London - Former foreign secretary Boris Johnson is the strong favourite to become the next leader of Britain's ruling Conservatives as the party is scheduled to close a postal ballot of its 160 000 members on Monday.
The party is due to announce the result of the run-off between Johnson and current Foreign Secretary Jeremy Hunt on Tuesday.
The winner is expected to take over from Theresa May as British prime minister on Wednesday.
Polling of Conservative members by the political news website Conservative Home suggested that Johnson was likely to win about two-thirds of the votes.
He has vowed to leave the EU by the delayed exit date of October 31, with or without a deal.
Writing in Britain's Telegraph newspaper Monday, Johnson said that if we had the technology to fly to the Moon and back over 50 years ago, then now "we can solve the problem of frictionless trade at the Northern Irish border."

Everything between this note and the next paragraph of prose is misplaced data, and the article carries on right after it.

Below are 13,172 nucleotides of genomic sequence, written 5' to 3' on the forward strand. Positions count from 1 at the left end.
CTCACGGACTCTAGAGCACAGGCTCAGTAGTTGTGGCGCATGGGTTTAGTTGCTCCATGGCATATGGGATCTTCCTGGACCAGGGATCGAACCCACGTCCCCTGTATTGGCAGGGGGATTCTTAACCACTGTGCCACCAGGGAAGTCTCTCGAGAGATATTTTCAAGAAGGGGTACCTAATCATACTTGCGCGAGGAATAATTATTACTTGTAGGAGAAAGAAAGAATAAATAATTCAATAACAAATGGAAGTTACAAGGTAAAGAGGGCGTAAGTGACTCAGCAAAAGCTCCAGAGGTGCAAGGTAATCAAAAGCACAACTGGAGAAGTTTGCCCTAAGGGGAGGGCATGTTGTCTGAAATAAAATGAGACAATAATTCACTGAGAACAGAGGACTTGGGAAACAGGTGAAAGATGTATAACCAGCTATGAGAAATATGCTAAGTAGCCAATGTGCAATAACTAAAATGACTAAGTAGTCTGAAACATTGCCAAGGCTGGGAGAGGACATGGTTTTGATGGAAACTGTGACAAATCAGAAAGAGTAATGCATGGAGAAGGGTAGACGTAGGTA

"There are few tasks so complex that humanity cannot solve if we have a real sense of mission to pull them off," he said.
Johnson was alluding to the so-called backstop provision, which he strictly rejects.
The backstop in the Brexit agreement is intended to guarantee that there will be no border controls between the British-administered territory of Northern Ireland - which would be outside the EU - and EU member the Republic of Ireland after Brexit.
If invoked in the case of there being no Brexit deal, the whole of the United Kingdom would initially remain in the customs union with the EU, while Northern Ireland would also remain bound by some of the EU's internal market rules, until London and Brussels find a better solution.
Speaking to Friday's Daily Express, Johnson said the three years since Britain voted by a slim majority to leave the EU "will seem like a bad dream," if he is allowed to form a new government.
"We'll get on with it and think much more about what we are going to do to unleash the talents and the potential of the whole country," he told the pro-Brexit tabloid.
Johnson has said a post-Brexit trade deal with the United States would be one of his immediate priorities as prime minister.
US President Donald Trump told reporters on Friday that he expected a good relationship with Johnson, who would do "a great job" as prime minister.
Trump said May had "done a very bad job with Brexit."
"I think Boris will straighten it out," he said, adding that he spoke to Johnson on Thursday.dpa